Psych 101 Module 1 and Module 2
Psych 101 Module 1 and Module 2 PSYC 101
Popular in Introductory Psychology
Popular in Psychology (PSYC)
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This 27 page Class Notes was uploaded by Brianna M on Tuesday October 4, 2016. The Class Notes belongs to PSYC 101 at Winthrop University taught by Donna Nelson in Fall 2016. Since its upload, it has received 18 views. For similar materials see Introductory Psychology in Psychology (PSYC) at Winthrop University.
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Date Created: 10/04/16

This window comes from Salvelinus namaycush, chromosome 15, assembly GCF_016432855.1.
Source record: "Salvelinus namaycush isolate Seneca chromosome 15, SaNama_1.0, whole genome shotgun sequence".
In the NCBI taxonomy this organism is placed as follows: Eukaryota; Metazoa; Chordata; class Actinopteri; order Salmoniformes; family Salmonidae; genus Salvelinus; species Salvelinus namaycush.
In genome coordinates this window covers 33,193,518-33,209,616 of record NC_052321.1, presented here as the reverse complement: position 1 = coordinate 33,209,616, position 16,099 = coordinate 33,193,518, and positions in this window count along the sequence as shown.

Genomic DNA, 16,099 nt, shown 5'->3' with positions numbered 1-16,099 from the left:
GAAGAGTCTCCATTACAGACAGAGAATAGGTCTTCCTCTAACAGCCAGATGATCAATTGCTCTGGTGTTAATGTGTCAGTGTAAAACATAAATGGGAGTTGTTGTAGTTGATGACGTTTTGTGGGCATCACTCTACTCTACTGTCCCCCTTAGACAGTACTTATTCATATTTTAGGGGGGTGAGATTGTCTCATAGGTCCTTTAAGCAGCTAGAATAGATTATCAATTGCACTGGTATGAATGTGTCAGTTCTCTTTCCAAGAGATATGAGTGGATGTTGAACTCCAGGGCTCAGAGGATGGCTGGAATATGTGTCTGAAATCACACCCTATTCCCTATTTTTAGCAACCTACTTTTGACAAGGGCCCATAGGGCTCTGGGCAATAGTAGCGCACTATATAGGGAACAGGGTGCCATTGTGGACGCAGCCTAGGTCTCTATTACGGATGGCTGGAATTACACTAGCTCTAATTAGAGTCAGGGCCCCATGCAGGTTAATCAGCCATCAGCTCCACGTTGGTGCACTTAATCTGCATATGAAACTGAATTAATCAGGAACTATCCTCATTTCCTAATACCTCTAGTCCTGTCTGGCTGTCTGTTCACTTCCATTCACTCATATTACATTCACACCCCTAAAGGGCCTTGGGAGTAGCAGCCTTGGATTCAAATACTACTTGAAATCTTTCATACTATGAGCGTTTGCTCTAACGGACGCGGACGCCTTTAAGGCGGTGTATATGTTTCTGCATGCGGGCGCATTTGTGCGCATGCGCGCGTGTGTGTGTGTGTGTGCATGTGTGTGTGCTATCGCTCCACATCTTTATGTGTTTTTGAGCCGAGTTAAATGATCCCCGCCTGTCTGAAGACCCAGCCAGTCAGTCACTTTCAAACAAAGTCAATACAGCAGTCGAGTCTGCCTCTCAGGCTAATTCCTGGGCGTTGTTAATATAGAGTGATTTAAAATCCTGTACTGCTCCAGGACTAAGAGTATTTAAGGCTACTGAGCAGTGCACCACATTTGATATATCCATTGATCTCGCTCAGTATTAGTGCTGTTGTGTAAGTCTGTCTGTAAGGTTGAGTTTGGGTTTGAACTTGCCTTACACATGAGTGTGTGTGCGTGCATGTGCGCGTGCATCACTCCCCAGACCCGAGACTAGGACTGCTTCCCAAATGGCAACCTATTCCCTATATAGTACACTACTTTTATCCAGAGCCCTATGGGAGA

Egocentrism: kids only see world from their perspective Do not understand that others have a separate mind (Example: Take a familiar object (juice) and take out juice and fill with a different object. Tell child that there is no juice inside of it. Then ask child if the child across the room knows about the different thing in the juice box. This child will think that they know because they know. Conservation: test whether or not they understand that appearances do not change the quantity of something. Have to have logic to understand conservation (Example: quarter test) Intro to Psych Psychology: scientific study of behavior and mental processes Behaviors: overt actions or reactions Mental processes: internal, covert activity of the mind, thoughts or emotions Research begins with observation and curiosity Hypothesis: belief or assertion as to the relationship between two or more variables (observations are generally very biased) Example: opposites attract in relationship Research questions may be biased Psychologist have to not be biased by: observing a wide range of other respondents, have a systematic way of measuring relationships, problems, etc. Scientific method Psychology is an empirical science (collect data, test a lot of different people or theories) We can test our own beliefs that we based on personal experience Redefine our old theories after new findings Why was our old theory wrong? (now you can make a new theory or belief) Theory: explanations that organizes principles and predicts future behavior Example: opposites in romance do not attract because disagreements and conflict are common and unpleasant Goals of psychology description: what is happening? Showing the facts of what is happening You’re not actually explaining anything just giving facts Prediction: will it happen again? Make recommendations on offenders, victims, etc. Example: if we can make students join organizations during their first semester, we can predict that they will not drop out Explanation: why is it happening? (develop theories) Control: how can we make positive changes? How can we help students get more connected so they do not leave due to stress? Different ways to collect data Observing and recording behavior Participant observation: observing a group from the inside Outside observation Inter rater reliability: more than one observer and then come together and compare observations Archival analysis: look up accumulated documents on a event School records, diaries, novels, magazines, etc. Surveys: written questionnaire, oral questions Used for correlational research Correlational research: explores naturally occurring relationships between variables Researcher does not manipulate anything Allows testing of predictions but does not specify cause and effect Example: the more people who use social media may be more depressed than those who do not (those who use social media more tend to compare themselves to others out there) Correlation can be positive or negative Positive: one variable increases while the other decreases Negative: one variable decreases while the other increases Example: more time with a virtual relationship, the less time with a real relationship (negative) Correlation coefficient -1 to +1 Closer to 0, the weaker the correlation Closer to 1 or -1, the stronger the correlation Correlational approach example Hypothesis: excessive time on facebook is linked with depression Example: Hypothesis= high self esteem is linked to success Might of thought that because of correlational studies (which is wrong) Success actually causes high self esteem (getting good grades and having social success) Correlational approach has limitation Correlation does not equal causation, therefore we cannot be sure if the cause and effect explanations are correct In order to use cause and effect, we have experimented research: searching for cause and effect Control: manipulating variables Independent variables: experimental factor that researcher manipulates Have 2 conditions (experimental condition and control condition) Example: control which video game they play (violent or nonviolent game) Dependent variable: variable being measured; depends on manipulations of the independent variable Example: look at the effect Internal validity: the groups are the same except for the independent variable (cannot be biased, have to be in groups randomly aka random assignment) Experimental approach example: Hypothesis: Exposure to violent media increases aggression Independent variable: level of exposure to violent media Dependent variable: aggression Making decisions about how to define variables Problem of “demand characteristics”: if participants know the purpose of the experiment, this could contaminate their responses Especially when studying sensitive topics such as aggression, researchers often employ a “cover story” (which involves deception) Example of “cover story”: people are part of an advertisement company and have to select product to sell to people. The buyer says something nasty to the person selling (wants a situation that provokes the subject aka the person selling the product) and the researcher judges their aggressive reaction to the provoking After experiment is over, we have to tell the subject the truth of the experiment (“debriefing”) Emphasis on control/ precision Strengths: able to make causal links between variables (confidence in internal validity) Limitations: sometimes not feasible or ethical (e.g., race, gender, type of parents) Relevance to “real world” may be questioned (external validity) Hard to be completely realistic, but researchers compensate by.. Use of confederates, “staging”, sometimes deception Make psychological dynamics as real as possible, even though the setting may be artificial Ethical considerations: Do no harm Informed consent Right to leave research without penalty Right to see results Deception must be essential and justified. If it is used, a debriefing is required Psych Reading Notes (p. 2-19) Psychology is the study of how each of us thinks, feels, and acts in our everyday lives Psychology is all around us (when dealing with our significant others, correct someone's behavior, etc.) Psych is used to understand other people’s actions and our own Whether it's improving our learning abilities, how to deal with stress or learning how our mind and body are connected Psychologist not only study human actions but also animals Study what happens in their bodies but also in their brains Behavior: all of our outward or overt actions or reactions (talking, facial expressions and movement) Mental processes: all internal, hidden activity of our minds (thinking, feeling, remembering) As observers, we tend to see only what we expect or want to see, causing us to be biased The History of Psychology First started in a lab in Germany in 1879 Wilhelm Wundt (1832-1920) attempted to apply scientific principles to the study of the human mind (he was known as the “father of psychology”) Wundt believed that consciousness (state of being aware of external activities) could be broken down into thoughts, experiences, emotions and other basic elements Students began to study the human mind They had to start thinking objectively about their own thoughts to try to understand these nonphysical elements This new process was called objective introspection: process of objectively examining and measuring one’s own thoughts and mental activities Example: One would place a rock into a student’s hand and have the student tell him everything that he was feeling as a result of having the rock in his hand (all the sensations stimulated by the rock) Structuralism: study the structure of the mind The idea of structuralism slowly died out due to arguments on which key elements were the most important William James: focused more on how the mind allows people to function in the real world Functionalism: how people work, play, adapt to their surroundings “The whole is greater than the sum of its parts” Gestalt Psychology: studying whole patterns rather than small pieces of them Cognitive psychology: field focusing on perception, learning, memory, thought processes and problem solving Sigmund Freud’s theory of Psychoanalysis: Was curious as to why his patients came in with nervous disorders for which there were no physical causes He proposed that there is a unconscious mind into which we push or repress all of our threatening urges and desires Believed that the repression of these desires caused the nervous disorders Thought that the first 6 years of life were most important when it came to forming the personality Psychoanalysis: theory and therapy based on Freud's ideas led to Psychotherapy: process in which a trained psychological professional helps a person gain insights into and change his or her behavior Dawn of Behaviorism Focused on observable behavior rather than consciousness John B. Watson: believed that all behavior is learned Example: Phobias are learned through the process of conditioning Psychodynamic perspective: focus is still on the unconscious mind as well as influence over conscious behavior and early childhood experiences Behavioral perspective (B.F. Skinner) Operant conditioning: how voluntary behavior is learned Behavioral responses that are followed by pleasure consequences are reinforced Humanistic perspective: people had “free will” or the freedom to chose their own destiny Self actualization: achievement of one's full potential Cognitive perspective: focuses on how people think, remember, store and use information Cognitive neuroscience: study of physical workings of the brain and nervous system when engaged in memory or thinking or other cognitive processes MRI, fMRI or PET are tools used to see imaging in the brain Sociocultural perspective: combines social psych and cultural psych Social psych: study of groups, social roles and rules of social actions Cultural psych: study of cultural norms, values and expectations Biopsychological perspective: study of biological bases of behavior and mental processes Also studies hormones, heredity, brain chemicals, tumors and diseases that cause different behaviors and mental events Examples: sleep, emotions, aggression, sexual behavior, etc. Evolutionary perspective: focuses on biological bases for universal mental characteristics that all humans share Explains general mental strategies and traits (why we lie, why fear of snakes is so common, etc.) Relationships between men and women is the main area that evolutionary psychologists do their research Basic research: research for the sake of gaining scientific knowledge Applied research: research is aimed more towards answering real world problems Psych Reading Notes p. 20-41 Scientific Research Scientific method: way to determine facts and control the possibilities of error and bias when observing behavior Perceiving the questions Forming a hypothesis Testing hypothesis Drawing conclusions Reporting results Different ways to describe behavior Naturalistic observation: watching animals or people in their natural environment but have the disadvantage of lack of control Lab observations: involve watching animals or people in an artificial but controlled situation Case studies: detailed investigations of one subject (not like surveys) Information gained from case studies cannot be used on other cases Correlational technique and its usefulness Correlation: statistical technique that allows researchers to discover and predict relationships between variables of interest Positive correlation: increase in one variable are matched by increases in the other variable Negative correlation: when increases in one variable are matched by decreases in the other variable Correlations cannot be used to prove cause and effect Steps in designing an experiment experiments: are tightly controlled manipulations of variables that allow researchers to determine cause and effect relationships Independent variable: variable that is deliberately manipulated by the experimenter to see if related changes occur in the behavior of the participants and is given to the experimental group Dependent variable: measured behavior of the participants Control group either receives the placebo treatment or nothing Random assignment of participants helps to control for individual differences both within and between the groups that might otherwise interfere with the experiments outcome Common problems in experiments Single blind studies: subjects do not know if they are in the experimental or control group Double blind studies: when experimenter and subject does not know which is the experimental or control group Critical thinking Ability to make reasoned judgements Criteria for critical thinking Few concepts that do not need to be tested Evidence can vary in quality Claims by experts and authorities do not automatically make something true Keeping an open mind is important Preoperational Stage Symbolic thought able to represent things with words and images Ability to pretend Egocentrism Conservation The principle that properties such as mass, volume and number remain the same despite changes in the forms of objects (like height difference of glasses sharing the same amount of liquid) Preoperational stage Unable to perform conservation due to: o Centration- focus on one dimension at a time o Irreversibility- cannot mentally reverse actions o Confusion about appearances vs. reality (demonstrates lack of logic) Ex: Kids will believe that if you are wearing a mask you will turn into what that mask is. Concrete operational stage (7 to 11) Think logically about concrete events o (objects, written rules, and real things) Able to perform conservation tasks Reversibility in thought If A>B, then B<A Allows understanding of hierarchies o Sorting task – (Fido, animal, dog, retriever) Begins to think more logically about beliefs (e.g., is there a Santa Claus) Formal operational stage (12 and up) Abstract reasoning – possibilities & probabilities Scientific reasoning Potential for mature moral reasoning Greater continuity in development (less abrupt/more gradual) than expected Focus on interaction with objects rather than people as mentors Developmental milestones occur earlier than expected Social Development in Childhood Infants and children develop personalities and form relationships with others This process is influenced by o Temperament (Nature) o Social context & Experiences (Nurture) Emotional character that produces predictable behavioral patterns. Fairly well established at birth & tends to be stable over time. Easy o Regular, adaptable, and happy Difficult o Irregular in schedule, unhappy with change, loud Slow-to-warm up o Quieter, need to adjust gradually to change Social Development Attachment Unique qualities o An emotional tie with another person o Distress on separation o Longer term relationship Development of Attachment o Factors affecting attachment relationships o Body contact (Harry Harlowe) (Monkey experiment) o Follow up studies examined the quality of human attachment as a function of body contact o Differences in body contact predicted type of attachment o Secure, insecure or unattached Attachment type depends on several factors o Body contact o Familiarity o Temperament o Responsive parenting Parental Behavior linked to quality of attachment relationship o Secure attachment Willing to explore, upset when mother departs but easily soothed upon her return o Avoidant attachment (unattached) Unattached; explore without “touching base” o Ambivalent attachment (insecure) Insecurely attached; upset when mother leaves, angry upon her return o Disorganized (insecure) Insecure attachment, fearful, dazed, depressed Assessing attachment type o Strange situation (ainsworth et. Al) Early attachments influence later social functioning Peer relationships Romantic relationships Relationships Secure- I find it relatively easy to get close to others and am comfortable depending on them. I don’t often worry about being abandoned or about someone getting too close to me. Avoidant- I am somewhat uncomfortable being close to others; I find it difficult to trust them completely, difficult to allow myself to depend on them. I am nervous when anyone gets too close, and often, love partners want me to be more intimate than I feel comfortable being Ambivalent – I find that others are reluctant to get as close as I would like. I often worry that my partner doesn’t really love me or won’t want to stay with me. I want to get very close to my partner, but sometimes this scares people away. Impact of divorce during childhood 60 families Divorce when children 6 or younger Longitudinal study – 30 years o Only 40% of the children (now adults) had ever been married o Reported more apprehension/pessimism about relationships than a control group Social development – self-concept/self esteem Developing positive self-esteem is the major social development achievement of later childhood o Looking glass self: o How we thing others perceive us serves as a mirror for perceiving ourselves o (importance of interactions with others) Reflection questions: Who has provided the post memorable reflected appraisals of you? How have the appraisals of others served to threaten or boost your sense of self/ self - esteem? Give a few specific examples to illustrate this. Can a child develop high self – esteem if their family, peers and teachers all give them negative appraisals and interactions Social development Types of parenting styles o Authoritative o Warm/responsive and high expectations Authoritarian Concerned with rules Stern, rigid, demanding Permissive Few demands on children Permissive neglectful Permissive indulgent Erikson – noted theorist Importance of early relationships & social context Universal stages o Eight important turning points during life Stages 1 basic trust vs mistrust infancy to 1 year o If needs are dependably met, infants develop a sense of basic trust and hope o Can I trust the world? o Optimism or pessimism Adolescence Adolescence o The period of life from about age 13 to the early twenties o Person is no longer physically a child o Not yet an independent, self-supporting adult o Time of transition Puberty o Physical changes in body o Sexual development o Lasts roughly four years Abstract thinking o Consider hypotheticals, plan for the future Adolescent must choose from among options for values in life and beliefs o Political issues, career options, marriage, children, etc. Peer Influence o Peers begin to have more influence than parents o Those who successfully handled earlier stages are better able to resist negative peer pressure Personal Fable o Adolescent believe he/she is unique o Protected from harm Imaginary audience o Adolescent believes others are concerned about his/her The social development task of adolescence is forming an adult identity o Erikson’s theory o Identity crisis o Identity cohesion vs. role confusion Teenagers work at refining a sense of self by testing roles and then integrating them to form a single identity, or they become confused about who they are Identity confusion (versus identity cohesion) o I am not sure who I am as a person o I tend to set short term goals, but have trouble establishing long range plans o I am susceptible to the shifting whims of peer pressure influences o I am apt to have trouble making decisions, fearing that I may be wrong. Moratorium – holding pattern o Period of experimentation Often extends into college years Identity achievement o Self-chosen goals values must pass through moratorium to reach this point o Although the identity question has been resolved, it is still possible that identity issues may recur later in life Identity foreclosure o Accept ready-made identity Parental pressure Normative pressure Identity diffusion o Avoid identity issues o Coping strategy Adulthood o Begins in early twenties o Stages include young childhood Generativity (generating something to give back to the world) Providing guidance to the next generation Parents educator’s supervisors, health care professionals, etc. help the next generation Integrity vs despair When you reflect back on your life, the older adult may feel a sense of satisfaction or failure Sense of wholeness Comes from having lived a full life Ability to let go of regrets Early attachments influence later social functioning Peer relationships Romantic relationships Relationships Secure- I find it relatively easy to get close to others and am comfortable depending on them. I don’t often worry about being abandoned or about someone getting too close to me. Avoidant- I am somewhat uncomfortable being close to others; I find it difficult to trust them completely, difficult to allow myself to depend on them. I am nervous when anyone gets too close, and often, love partners want me to be more intimate than I feel comfortable being Ambivalent – I find that others are reluctant to get as close as I would like. I often worry that my partner doesn’t really love me or won’t want to stay with me. I want to get very close to my partner, but sometimes this scares people away. Impact of divorce during childhood 60 families Divorce when children 6 or younger Longitudinal study – 30 years o Only 40% of the children (now adults) had ever been married o Reported more apprehension/pessimism about relationships than a control group Social development – self-concept/self esteem Developing positive self-esteem is the major social development achievement of later childhood o Looking glass self: o How we thing others perceive us serves as a mirror for perceiving ourselves o (importance of interactions with others) Reflection questions: Who has provided the post memorable reflected appraisals of you? How have the appraisals of others served to threaten or boost your sense of self/ self - esteem? Give a few specific examples to illustrate this. Can a child develop high self – esteem if their family, peers and teachers all give them negative appraisals and interactions Social development Types of parenting styles o Authoritative o Warm/responsive and high expectations Authoritarian Concerned with rules Stern, rigid, demanding Permissive Few demands on children Permissive neglectful Permissive indulgent Erikson – noted theorist Importance of early relationships & social context Universal stages o Eight important turning points during life Stages 1 basic trust vs mistrust infancy to 1 year o If needs are dependably met, infants develop a sense of basic trust and hope o Can I trust the world? o Optimism or pessimism Adolescence Adolescence o The period of life from about age 13 to the early twenties o Person is no longer physically a child o Not yet an independent, self-supporting adult o Time of transition Puberty o Physical changes in body o Sexual development o Lasts roughly four years Abstract thinking o Consider hypotheticals, plan for the future Adolescent must choose from among options for values in life and beliefs o Political issues, career options, marriage, children, etc. Peer Influence o Peers begin to have more influence than parents o Those who successfully handled earlier stages are better able to resist negative peer pressure Personal Fable o Adolescent believe he/she is unique o Protected from harm Imaginary audience o Adolescent believes others are concerned about his/her The social development task of adolescence is forming an adult identity o Erikson’s theory o Identity crisis o Identity cohesion vs. role confusion Teenagers work at refining a sense of self by testing roles and then integrating them to form a single identity, or they become confused about who they are Identity confusion (versus identity cohesion) o I am not sure who I am as a person o I tend to set short term goals, but have trouble establishing long range plans o I am susceptible to the shifting whims of peer pressure influences o I am apt to have trouble making decisions, fearing that I may be wrong. Moratorium – holding pattern o Period of experimentation Often extends into college years Identity achievement o Self-chosen goals values must pass through moratorium to reach this point o Although the identity question has been resolved, it is still possible that identity issues may recur later in life Identity foreclosure o Accept ready-made identity Parental pressure Normative pressure Identity diffusion o Avoid identity issues o Coping strategy Adulthood o Begins in early twenties o Stages include young childhood Generativity (generating something to give back to the world) Providing guidance to the next generation Parents educator’s supervisors, health care professionals, etc. help the next generation Integrity vs despair When you reflect back on your life, the older adult may feel a sense of satisfaction or failure Sense of wholeness Comes from having lived a full life Ability to let go of regrets Psychology 101 Biology, Personality, and Behavior Nature Vs. Nurture Debate (Importance of inheritance vs environment) o Twin studies o Comparing twins o Identical (Look exactly alike) o One egg that splits in half o Fraternal (they look different) o Two eggs (that get fertilized at the same time) Identical twins They grew up together in the same environment. The correlation between their IQ scores is .86. They have very similar IQ’s Fraternal Twins They grew up together in the same environment. The correlation between their IQ scores is .50. they have moderately similar IQ’s What explains the greater similarity? Twin Studies Example- study of 800 adolescent twin pairs (Loehlin and Nichols) Evidence for importance of inheritance Intelligence (IQ) scores Psychological disorders o Antisocial behavior, depression, anxiety, substance abuse, etc. Personality traits o Sociability, leadership abilities, the tendency to follow rules, emotionality, etc. (e.g., correlations in the range of .51 identical vs. .18 for fraternal) Determining the role of inheritance in personality o Twin studies Is it possible that higher correlations for identical twins are not solely due to the impact of genes on personality? Identical twins may experience more similar environmental effects Studies of twins separated at birth address this issue Determining the role of inheritance in personality o Adoption studies o Are adopted children more similar in personality, intelligence, etc. to the adoptive parents who raised them or to the biological parents they have never met. o Adopted children are more similar too biological parent’s vs adoptive parents with respect to intelligence and personality although they are more similar to adoptive parents in terms of attitudes, manners and faith. Both inheritance and environment are important o Nature inherited biology creates limits in potential and personal tendencies Psychology 101 o Nurture environment determines whether we will reach our potential and the ways our tendencies are expressed Biological Perspective Personality and Neurophysiology o What explains the importance of genes (inheritance) to personality?? o How does Biology provide the foundation for personality? o Are some brains nicer than others? Are personality characteristics related to structural differences in the brain? Early theory Phrenology Frances Gall 1796 Could a bump on the back of your head offer a clue to your inner personality? Gall believed physical appearance of one’s head was linked to emotions/behavior, etc He thought certain areas of the brain were responsible for certain aspects of personality He believed the skull would bulge out according to which of these traits were dominant His theory was eventually dismissed as pseudoscience However, his general idea that different areas of the brain are linked to different mental processes was correct. Magnetic Resonance Imaging (MRI) o More detail than CT scan o Uses radio waves and magnetic fields to produce detailed images of brain’s interior Measures volume of different areas of the brain Measures concentration of chemicals in the brain Functional magnetic resonance imaging (fMRI) Measures activity in different areas of the brain by monitoring oxygenated blood levels Agreeableness I believe others have good intentions I make people feel at ease I sympathize with others feelings Study by DeYoung et al,2010, used MRI technology Highly agreeable people have higher volume in the cingulate cortex (area of the limbic system linked to emotional processing and empathy) Extraversion/ Introversion I start conversations I don’t mind being the center of attention I feel comfortable around people I am the life of the party (E) I am quiet around strangers (r) I have little to say I keep in the background Eysenck Attention and mental arousal Controlled by reticular formation Different resting levels of alertness for introverts and extraverts Differences in boredom tendencies for introverts and extraverts Neuroticism I am easily disturbed I get stressed out easily I worry about things I often feel blue I have frequent mood swings I am relaxed most of the time (R) I seldom feel “Blue” Neuroticism/ emotional stability (Eysenck) Emotional arousal Greater startle response (fight or flight) Divisions of PNS Functions automatically Parasympathetic division Restores body to normal functioning after arousal responsible for the day to day functioning of the organs and glands Neuroticism emotional stability (Eysenck) Emotional arousal Highly neurotic individuals have more activity in amygdala area of limbic system linked to emotional reactivity Fear, anger, stress Sensation seeking (Zuckerman) Very low mental arousal & lack of fear response Extreme behavior o Fearlessness can lead to deviant behavior or heroic behavior, depending on environmental influences Psychopaths have been shown to have abnormalities in their limbic system such as shrunken amygdala’s this consistent with characteristic symptoms such as a lack of guilt or empathy Cortex Outermost covering of the brain Consists of densely packed neurons Responsible for higher thought processes and interpretation of sensory input Split into right and left cerebral hemispheres Can a person be right brained or left brained? Although each hemisphere has unique specialized functions they do not operate in isolation We do have a dominant hemisphere Corpus callosum Large bundle of neural fibers connecting the two brain hemispheres and carrying messages between the hemispheres Each hemisphere controls the opposite side of the body Robert sperry (68) Demonstrated left and right hemispheres of the brain specialize in different activities Corpus callosum severed in patients to contain epileptic seizures Messages are sent to only one side of the brain Two hemispheres cannot coordinate information o Language function speaking writing reading and understanding language o Math skills o Logical thought processes o Processing bits and pieces of information/ analysis of detail o Pattern recognition voices faces and places o Visual spatial skills o Understanding underlying meanings o Creative thought o Music and artistic processing o Processing of emotion o Nonverbal o States of Consciousness Consciousness Awareness of everything going on around you and inside your own head at any given moment Waking consciousness o Thoughts, feelings, and sensations are clear, organized Altered state of consciousness o Shift from waking consciousness in the quality or pattern of mental activity o Can involve increased or decreased alertness Bizarre dream images Divided attention o Cell phone and driving o Can put the driver at same risk as DUI Meditative state Hypnosis Drug induced state Sleep most common altered state (spend about 1/3 of lives in on a nightly basis) Is sleep necessary Restorative theory of sleep Bodily growth repair o Sleep deprivation Total deprivation can be fatal Other effects temporary or permanent Chronic or acute deprivation Self-test o I need an alarm clock in order to wake up on time o It’s a struggle for me to get out of bed in the morning o I often sleep extra hours on weekend mornings o I often fall asleep in boring lectures or meetings o Weekday mornings I hit the snooze bar several items to get more sleep o I feel tired irritable and stressed out during the week o I often feel drowsy while driving o I often need a nap to get through the day o I have dark circles under my eyes If you answer to 3 or more items, you probably are not getting enough sleep o How much sleep do we need? o Study by Heslegrave and Rhodes (1997) o Experiment – participants randomly assigned to sleep condition o 4 hours of sleep for 14 days o 6 hours of sleep for 14 days o 8 hours of sleep for 14 days (control group) o 3 days of sleep deprivation o In both the 4 hours and 6 hours’ condition participants’ ability to function mentally and physically were as negatively impacted as if they had been deprived of sleep for 2-3 days o Serious impairment, although participants were relatively unaware of their problems o Mental consequences o Physical consequences o Circadian rhythm o Cycle of body rhythms that occur over a 24-hour period o Circa about o Diem day o Area deep in hypothalamus produces melatonin which makes us feel sleepy o The pineal gland secretes the hormone in response to changes in light (e.g. as daylight fades) o REM sleep o Relatively active type of sleep o Most dreaming takes place in this stage o Voluntary muscle movement is inhibited o Non-REM sleep o Deeper more restful kind of sleep o Muscle movement not inhibited o Four stages o Electroencephalogram (EEG) o Measures electrical activity in brain o Different patterns during different stages o Beta waves o Awake mentally active small and fast EEG pattern o Alpha waves Become drowsy waves slightly larger and slower o Theta waves Slower and larger o Delta waves Deepest sleep largest and slowest waves o Non rem stage 1 brief light sleep o Fantastic dream like images hypnogogic images o Sensations of falling or floating hypnic jerk o Theta wave activity increases alpha wave activity fades o Non rem stage 2 light sleep o Body temperature continues to drop o Heart rate slows breathing becomes more shallow and irregular o Sleep talking common in this stage o Stage 3 Body is at its lowest level of functioning Delta waves Person is often hard to wake up Growth hormones released children spend more time in this stage so that their bodies will grow Sleepwalking – 20% of population; more common in children During rem sleep Body temperature increases eyes move rapidly Brain waves similar to waking state 90% of dreams occur in REM sleep o Rem Paralysis o Voluntary muscles are paralyzed o Rem makes up 20-25% of sleep cycle REM behavior disorder o Brain mechanisms that inhibit the voluntary muscles fail, so sleepwalking possible o Different from ordinary sleepwalking, which typically occurs stage 4 o Occurs mainly in men over 60 Murder while sleepwalking o Use of this defense is sometimes successful o Past history of sleep disturbance must be present for a convincing defense NREM sleep increases in response to physical demands on body to help body recover REM sleep increases in response to emotional stress Dreams may have psychological purpose (freud) Freud’s Interpretation Dreams are an outlet for repressed (Unconscious) feelings and urges (desires and fears) Manifest content o Obvious story line Latent Content o Hidden message often symbolic o Symbols King and queen Parents Small animals Children Elongated items Male genitals Enclosed spaces Female genitals Being naked in public Desire to be noticed Flying Desire to be admired Being Chased Something we are afraid of Contemporary perspectives o Information processing function Enhanced memory Enhanced problem solving ability Physiological Function o Develop and preserve neural pathways o Dream activity may provide stimulation of the sleeping brain o REM rebound provides evidence that REM sleep is vital o Increase in REM sleep noted after REM deprivation Infants spend 50% of sleep in REM, not dreaming but forming new neural connections Night Terrors (sleep disorder) State of panic experienced while asleep Relatively rare disorder More common in children Person experiences extreme fear and screams or runs around without waking Occurs during stage four Nightmares o Bad dreams occurring during REM sleep Sleep Disorders Most common disorder Insomnia Types o Trouble falling asleep (more than 20 minutes) o Poor sleep quality o Waking too early o Insomnia o Causes Stress/anxiety/arousal Disrupted circadian rhythm Changing sleep schedules Illness/injury Overuse of caffeine/alcohol/nicotine Emotional problems Environmental problems o Insomnia o Remedies Exercise early Sleep on a regular schedule Relax before bed Avoid caffeine after noon Avoid nicotine Don’t take drugs that slow the nervous system Can cause REM rebound thus depriving body of deep sleep Avoid naps Go to bed when sleepy Only use the bed for sleep Bed should be a cue for sleeping Don’t try too hard to get to sleep Increases tension and makes it harder to sleep Narcolepsy o A rare neurologic disorder involving an imbalance in brain chemicals that regulate sleep. o Extreme daytime sleepiness o Attacks of REM sleep (Occur without Warning) o Sudden loss of muscle tone (cataplexy) o Vivid dreams o Triggered by intense emotion Genetic Basis Possible environmental triggers Sleep Apnea o Stop respiration during sleep (For nearly half a minute or more) o Repeated waking’s (500-1000) times o Chronic sleep deprivation o May be genetic or linked to obesity o Continuous Positive airway pressure device assists with breathing Sudden Infant Death Syndrome o Infants under 1 year of age die suddenly during sleep for no apparent reason o Linked to sleep position Forgetting Interference Theory Proactive interference o Older information prevents or interferes with retrieval of newer information Retroactive interference o Newer information prevents or interferes with the retrieval of older information A stimulus for remembering Lack of retrieval cues may be the most common cause of forgetting o Example- “tip of tongue” phenomenon Providing retrieval cues to enable a person to remember Recall Information to be retrieved Retrieval cues Encoding specificity o State dependent learning Easier to recall memories if in same physiological state as in when memory was made Flashbulb memories o Unexpected event with strong emotional associations o Emotions enhance formation of long term memories Memory o Misremembering Inaccuracies in memory Memory construction/distortion- every memory is a blend of knowledge and interference (e.g., more like making up a story than reading from a book) Reliance on Schemas Filling in gaps Change information to make it “fit” Inaccuracies in memory o Memory construction and distortion are unconscious o Eyewitness testimony o Leading questions Power of suggestion False memory syndrome o Creation of inaccurate or false memories through the suggestion of others o False memories are established in the brain in the same manner as real memories o Unable to distinguish viewed pictures from imagined pictures o Plausibility does matter